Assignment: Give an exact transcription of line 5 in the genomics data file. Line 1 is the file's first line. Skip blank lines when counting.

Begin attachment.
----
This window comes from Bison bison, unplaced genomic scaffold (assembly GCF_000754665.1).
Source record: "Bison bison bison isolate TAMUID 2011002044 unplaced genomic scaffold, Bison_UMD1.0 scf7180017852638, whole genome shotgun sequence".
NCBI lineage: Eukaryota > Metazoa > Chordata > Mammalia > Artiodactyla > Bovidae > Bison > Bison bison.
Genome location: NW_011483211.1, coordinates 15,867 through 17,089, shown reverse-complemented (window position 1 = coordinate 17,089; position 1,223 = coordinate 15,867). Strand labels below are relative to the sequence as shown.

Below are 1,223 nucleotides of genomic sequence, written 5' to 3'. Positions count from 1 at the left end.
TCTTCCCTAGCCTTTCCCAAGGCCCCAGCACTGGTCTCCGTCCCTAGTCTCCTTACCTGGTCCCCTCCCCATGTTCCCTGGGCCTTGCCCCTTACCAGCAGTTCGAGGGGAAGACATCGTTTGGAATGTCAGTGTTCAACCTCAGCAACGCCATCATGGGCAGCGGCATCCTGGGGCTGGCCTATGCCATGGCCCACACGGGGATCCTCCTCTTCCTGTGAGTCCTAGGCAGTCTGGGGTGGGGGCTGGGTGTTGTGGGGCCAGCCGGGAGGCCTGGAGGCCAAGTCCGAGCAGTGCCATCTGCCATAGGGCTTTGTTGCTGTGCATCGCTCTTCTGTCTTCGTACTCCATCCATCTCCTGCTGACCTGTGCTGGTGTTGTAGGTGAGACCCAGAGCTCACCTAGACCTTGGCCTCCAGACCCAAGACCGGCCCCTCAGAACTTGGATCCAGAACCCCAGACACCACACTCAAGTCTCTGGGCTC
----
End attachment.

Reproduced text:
Below are 1,223 nucleotides of genomic sequence, written 5' to 3'. Positions count from 1 at the left end.